A legal comedy that features one of the best couples/casting of the year. Joo Ji-hoon plays a top attorney who is hoodwinked by lowbrow attorney Kim Hye-soo, who he happens to have fallen madly in love with. The story follows their cases and a somewhat overarching conspiracy, but really, everyone stays for the relationship between the two. Would have preferred more relationship and less courtroom, but not complaining. Full of color and chemistry.
Lies of Lies
Revenge melo with a dash of makjang, this story of a wrongfully accused battered wife (Lee Yuri) is quite the fun ride that’s full of lies, subterfuge, love, and birth secrets. Strengthened by the mother/daughter component of the story, but weakened by plot machinations created just to fuel reveals. Regardless, a fun example of the genre, and though it could have been juicier, I found myself genuinely committed to finding out the truth behind the lies.
My Holo Love
A lonely woman (Go Sung-hee) finds companionship with an AI hologram that takes the form of its creator (Yoon Hyun-min). Mostly pointless, but I actually liked the characters a lot.
My Unfamiliar Family
Wonderful, watchable, and hard-hitting family drama that definitely belonged in its primetime slot. Gracefully told. This drama is one of the rare instances where all of the story lines were equally compelling and interesting. Despite having a lot of high-drama moments and reveals, this drama always felt grounded thanks to the solid writing and fantastic ensemble cast.
A Piece of Your Mind
It might have tanked in terms of ratings, but this drama was a gem. It starts off slow, complex, and a bit strange, but turns into a beautiful story about healing from past hurts. Beautiful, touching performances from Jung Hae-in and Chae Soo-bin, this drama was able to capture a really precious and unique tone. The shortened episode count doesn’t show as much as it could, and the story ends strong.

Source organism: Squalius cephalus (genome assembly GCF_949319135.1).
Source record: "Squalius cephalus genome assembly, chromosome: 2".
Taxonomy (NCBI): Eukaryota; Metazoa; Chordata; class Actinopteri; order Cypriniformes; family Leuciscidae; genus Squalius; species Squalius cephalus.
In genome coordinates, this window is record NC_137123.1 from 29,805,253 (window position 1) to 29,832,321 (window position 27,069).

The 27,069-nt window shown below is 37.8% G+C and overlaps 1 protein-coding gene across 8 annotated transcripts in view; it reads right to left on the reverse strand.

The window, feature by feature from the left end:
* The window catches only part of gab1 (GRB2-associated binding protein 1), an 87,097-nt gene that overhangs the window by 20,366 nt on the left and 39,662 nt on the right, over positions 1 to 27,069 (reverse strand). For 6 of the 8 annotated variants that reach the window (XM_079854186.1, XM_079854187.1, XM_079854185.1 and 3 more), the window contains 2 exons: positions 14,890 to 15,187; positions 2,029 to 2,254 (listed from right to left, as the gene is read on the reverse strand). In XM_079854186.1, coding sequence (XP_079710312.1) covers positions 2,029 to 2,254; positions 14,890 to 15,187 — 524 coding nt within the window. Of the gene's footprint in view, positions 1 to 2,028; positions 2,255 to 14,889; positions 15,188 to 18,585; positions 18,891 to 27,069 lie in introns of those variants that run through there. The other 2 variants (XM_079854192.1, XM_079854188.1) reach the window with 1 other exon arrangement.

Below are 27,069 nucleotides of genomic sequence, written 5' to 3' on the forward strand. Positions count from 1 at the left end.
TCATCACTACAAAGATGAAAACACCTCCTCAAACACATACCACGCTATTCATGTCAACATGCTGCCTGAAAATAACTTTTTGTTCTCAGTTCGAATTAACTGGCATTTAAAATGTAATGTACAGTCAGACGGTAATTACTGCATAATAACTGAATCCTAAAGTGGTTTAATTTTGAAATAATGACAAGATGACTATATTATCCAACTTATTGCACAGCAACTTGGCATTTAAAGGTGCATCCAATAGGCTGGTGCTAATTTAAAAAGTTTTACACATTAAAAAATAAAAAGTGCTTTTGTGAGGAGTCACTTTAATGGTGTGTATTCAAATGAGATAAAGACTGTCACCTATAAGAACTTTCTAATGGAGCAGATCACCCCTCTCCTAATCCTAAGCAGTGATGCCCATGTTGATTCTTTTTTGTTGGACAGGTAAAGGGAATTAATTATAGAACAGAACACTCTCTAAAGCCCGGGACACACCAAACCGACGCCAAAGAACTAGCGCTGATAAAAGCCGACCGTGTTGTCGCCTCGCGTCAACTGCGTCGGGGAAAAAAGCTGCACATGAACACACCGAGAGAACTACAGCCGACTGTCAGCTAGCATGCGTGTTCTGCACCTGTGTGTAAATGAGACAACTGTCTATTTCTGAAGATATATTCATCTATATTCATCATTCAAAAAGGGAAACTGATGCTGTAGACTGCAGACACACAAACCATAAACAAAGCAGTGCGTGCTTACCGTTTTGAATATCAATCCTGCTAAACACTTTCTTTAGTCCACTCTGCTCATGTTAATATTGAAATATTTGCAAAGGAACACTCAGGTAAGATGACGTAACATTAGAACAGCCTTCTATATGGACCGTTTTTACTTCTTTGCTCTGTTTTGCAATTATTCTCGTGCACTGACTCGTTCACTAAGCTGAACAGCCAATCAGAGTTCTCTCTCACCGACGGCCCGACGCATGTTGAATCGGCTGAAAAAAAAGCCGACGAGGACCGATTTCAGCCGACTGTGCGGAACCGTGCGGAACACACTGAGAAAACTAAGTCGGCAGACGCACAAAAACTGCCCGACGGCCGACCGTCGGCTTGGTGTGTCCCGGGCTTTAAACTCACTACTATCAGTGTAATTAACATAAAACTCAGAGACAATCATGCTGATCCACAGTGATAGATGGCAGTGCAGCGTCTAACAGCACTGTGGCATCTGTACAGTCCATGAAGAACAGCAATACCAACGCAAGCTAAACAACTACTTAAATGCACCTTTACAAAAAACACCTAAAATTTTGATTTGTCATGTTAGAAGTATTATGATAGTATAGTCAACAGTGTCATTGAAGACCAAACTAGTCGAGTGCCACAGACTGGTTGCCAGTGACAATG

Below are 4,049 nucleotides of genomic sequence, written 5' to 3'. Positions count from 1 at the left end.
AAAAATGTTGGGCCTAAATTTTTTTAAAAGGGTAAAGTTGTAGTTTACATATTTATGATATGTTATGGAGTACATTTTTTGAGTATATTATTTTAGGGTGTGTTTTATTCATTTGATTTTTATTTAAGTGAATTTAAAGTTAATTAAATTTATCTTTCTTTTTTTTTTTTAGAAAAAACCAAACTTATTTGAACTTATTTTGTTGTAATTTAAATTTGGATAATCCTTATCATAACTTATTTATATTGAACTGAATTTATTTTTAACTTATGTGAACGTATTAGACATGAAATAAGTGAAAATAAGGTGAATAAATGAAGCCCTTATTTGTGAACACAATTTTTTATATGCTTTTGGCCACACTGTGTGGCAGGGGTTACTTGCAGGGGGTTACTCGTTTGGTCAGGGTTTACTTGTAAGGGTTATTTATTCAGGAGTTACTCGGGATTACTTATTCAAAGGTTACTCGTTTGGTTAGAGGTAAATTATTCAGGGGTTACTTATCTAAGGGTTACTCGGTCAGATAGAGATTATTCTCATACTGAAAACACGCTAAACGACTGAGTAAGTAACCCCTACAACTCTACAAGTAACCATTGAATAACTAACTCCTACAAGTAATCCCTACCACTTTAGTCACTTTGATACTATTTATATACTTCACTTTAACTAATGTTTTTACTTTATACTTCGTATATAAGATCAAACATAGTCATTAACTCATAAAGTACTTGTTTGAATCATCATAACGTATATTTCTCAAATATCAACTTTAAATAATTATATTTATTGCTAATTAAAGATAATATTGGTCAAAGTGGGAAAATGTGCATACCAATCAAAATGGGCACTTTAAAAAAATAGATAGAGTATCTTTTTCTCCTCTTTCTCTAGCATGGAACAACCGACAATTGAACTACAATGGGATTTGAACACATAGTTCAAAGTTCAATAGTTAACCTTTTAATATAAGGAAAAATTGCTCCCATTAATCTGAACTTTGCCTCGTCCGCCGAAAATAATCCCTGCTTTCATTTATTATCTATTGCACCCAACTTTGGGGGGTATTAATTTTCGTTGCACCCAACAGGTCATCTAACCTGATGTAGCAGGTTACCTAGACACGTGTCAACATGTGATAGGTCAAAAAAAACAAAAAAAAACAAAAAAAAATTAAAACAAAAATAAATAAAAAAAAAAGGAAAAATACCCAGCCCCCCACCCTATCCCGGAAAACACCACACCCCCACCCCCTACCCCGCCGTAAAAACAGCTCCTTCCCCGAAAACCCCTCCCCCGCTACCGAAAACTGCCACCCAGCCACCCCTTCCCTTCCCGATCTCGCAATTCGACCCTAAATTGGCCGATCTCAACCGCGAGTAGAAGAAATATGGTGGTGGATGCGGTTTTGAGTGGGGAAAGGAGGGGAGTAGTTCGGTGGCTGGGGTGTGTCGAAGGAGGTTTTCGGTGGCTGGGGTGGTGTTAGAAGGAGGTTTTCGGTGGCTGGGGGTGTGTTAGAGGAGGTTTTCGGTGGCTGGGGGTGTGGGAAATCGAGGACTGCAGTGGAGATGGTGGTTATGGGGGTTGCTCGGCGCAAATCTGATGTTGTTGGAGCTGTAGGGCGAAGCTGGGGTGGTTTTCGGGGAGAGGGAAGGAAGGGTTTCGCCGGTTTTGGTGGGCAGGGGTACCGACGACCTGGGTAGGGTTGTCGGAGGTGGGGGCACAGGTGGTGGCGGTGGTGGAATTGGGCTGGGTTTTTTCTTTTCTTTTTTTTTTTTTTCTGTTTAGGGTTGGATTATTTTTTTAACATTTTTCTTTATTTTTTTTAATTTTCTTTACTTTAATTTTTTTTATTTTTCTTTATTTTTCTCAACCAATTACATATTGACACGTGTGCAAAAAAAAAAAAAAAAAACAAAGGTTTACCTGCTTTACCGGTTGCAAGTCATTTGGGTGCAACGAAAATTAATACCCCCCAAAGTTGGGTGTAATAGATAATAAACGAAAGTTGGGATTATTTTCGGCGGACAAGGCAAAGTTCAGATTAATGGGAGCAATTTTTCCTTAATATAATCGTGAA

Romantic Doctor Teacher Kim 2
Savant doctor Han Suk-gyu continues to be his awesome self in Season 2, but has a new cast of fledgling doctors to mentor into greatness (Lee Sung-kyung and Ahn Hyo-seob are at the top of the list). Typical and predictable, but knows how to pull the heartstrings, and it feels good to root for underdogs with integrity and grit.
Sci-fi action drama about a hero (Choi Jin-hyuk) who is saved from death by a crime-fighting organization. A gigantic waste of acting talent, budget, and a plot that sounded good in concept, but when it reached film, was flatter than the paper it came from.
The School Nurse Files
Quirky, offbeat, and completely unconventional, Jung Yumi stars as a school nurse with insight into a supernatural world. It’s weird, colorful, creepy, and kind of amazing. Don’t watch if you are looking for a more standard drama — this one doesn’t pay attention to the rules at all, and you either love it or hate it. Best music/sound editing of the year, hands down.
Fun and heartfelt tale of underdogs and dreamers (Suzy, Nam Joo-hyuk) in the start-up business space. Leads with a compelling backstory and great characters. Full of warmth, humor, and hard-working twenty-somethings that are easy to root for. Bonus points for the awesome second male lead role that basically skyrocketed Kim Sun-ho’s career.
United Effort to Accomplish One Thing
Fun, stylish, and well-directed whodunnit that’s an entertaining watch. Just enough twists and intrigue to keep you watching as the murder plot unfolds, then lands on a moral at the conclusion, for a nice drama sandwich. Oh Nara rocks here.
When I Was the Most Beautiful
A broken woman (Im Soo-hyang) marries into a wealthy family, but her life continues to be filled with tragedy when she’s caught between two brothers (Ha Seok-jin and Ji Soo). Sounds bawdy on paper, but is actually restrained, lovely, and unafraid to be what it is: a melodrama with themes of longing and renunciation. Beautifully shot with a cast that is 100% committed. For melo-holics only.
When My Love Blooms
Concurrent storylines play out as we watch our hero (Jinyoung/Yoo Ji-tae) and heroine (Jeon So-ni/Lee Bo-young) meet in their college years, and then later in middle life. Slow and agonizing in parts, but great casting. The strength of this drama is actually the younger cast and past storyline, which breathes life into the whole concept.